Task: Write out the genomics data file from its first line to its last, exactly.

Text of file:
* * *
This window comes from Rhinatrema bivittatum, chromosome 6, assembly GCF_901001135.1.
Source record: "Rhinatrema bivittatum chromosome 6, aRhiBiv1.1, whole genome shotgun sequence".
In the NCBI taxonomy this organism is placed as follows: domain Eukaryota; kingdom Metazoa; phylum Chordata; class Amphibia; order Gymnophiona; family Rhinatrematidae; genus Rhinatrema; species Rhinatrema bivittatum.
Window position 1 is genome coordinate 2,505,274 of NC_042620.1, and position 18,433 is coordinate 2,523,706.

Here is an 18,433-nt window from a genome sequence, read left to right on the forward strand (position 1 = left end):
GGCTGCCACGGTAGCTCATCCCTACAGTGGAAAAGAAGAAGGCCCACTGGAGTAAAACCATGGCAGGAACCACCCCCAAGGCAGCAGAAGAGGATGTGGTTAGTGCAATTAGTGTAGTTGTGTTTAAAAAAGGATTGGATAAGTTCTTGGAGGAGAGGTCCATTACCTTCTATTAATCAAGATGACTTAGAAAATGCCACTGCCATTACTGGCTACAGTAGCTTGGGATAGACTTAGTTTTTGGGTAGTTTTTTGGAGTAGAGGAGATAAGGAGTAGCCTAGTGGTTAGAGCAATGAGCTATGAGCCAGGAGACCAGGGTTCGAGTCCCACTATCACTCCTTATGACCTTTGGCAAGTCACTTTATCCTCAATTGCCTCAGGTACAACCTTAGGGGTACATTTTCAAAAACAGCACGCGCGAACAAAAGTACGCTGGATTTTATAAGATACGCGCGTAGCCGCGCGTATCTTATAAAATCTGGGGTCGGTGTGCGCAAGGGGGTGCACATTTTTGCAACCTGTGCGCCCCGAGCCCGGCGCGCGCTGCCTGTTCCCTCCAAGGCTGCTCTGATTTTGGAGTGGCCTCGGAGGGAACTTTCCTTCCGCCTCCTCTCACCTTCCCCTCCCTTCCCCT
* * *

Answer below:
This window comes from Rhinatrema bivittatum, chromosome 6, assembly GCF_901001135.1.
Source record: "Rhinatrema bivittatum chromosome 6, aRhiBiv1.1, whole genome shotgun sequence".
In the NCBI taxonomy this organism is placed as follows: domain Eukaryota; kingdom Metazoa; phylum Chordata; class Amphibia; order Gymnophiona; family Rhinatrematidae; genus Rhinatrema; species Rhinatrema bivittatum.
Window position 1 is genome coordinate 2,505,274 of NC_042620.1, and position 18,433 is coordinate 2,523,706.

Here is an 18,433-nt window from a genome sequence, read left to right on the forward strand (position 1 = left end):
GGCTGCCACGGTAGCTCATCCCTACAGTGGAAAAGAAGAAGGCCCACTGGAGTAAAACCATGGCAGGAACCACCCCCAAGGCAGCAGAAGAGGATGTGGTTAGTGCAATTAGTGTAGTTGTGTTTAAAAAAGGATTGGATAAGTTCTTGGAGGAGAGGTCCATTACCTTCTATTAATCAAGATGACTTAGAAAATGCCACTGCCATTACTGGCTACAGTAGCTTGGGATAGACTTAGTTTTTGGGTAGTTTTTTGGAGTAGAGGAGATAAGGAGTAGCCTAGTGGTTAGAGCAATGAGCTATGAGCCAGGAGACCAGGGTTCGAGTCCCACTATCACTCCTTATGACCTTTGGCAAGTCACTTTATCCTCAATTGCCTCAGGTACAACCTTAGGGGTACATTTTCAAAAACAGCACGCGCGAACAAAAGTACGCTGGATTTTATAAGATACGCGCGTAGCCGCGCGTATCTTATAAAATCTGGGGTCGGTGTGCGCAAGGGGGTGCACATTTTTGCAACCTGTGCGCCCCGAGCCCGGCGCGCGCTGCCTGTTCCCTCCAAGGCTGCTCTGATTTTGGAGTGGCCTCGGAGGGAACTTTCCTTCCGCCTCCTCTCACCTTCCCCTCCCTTCCCCT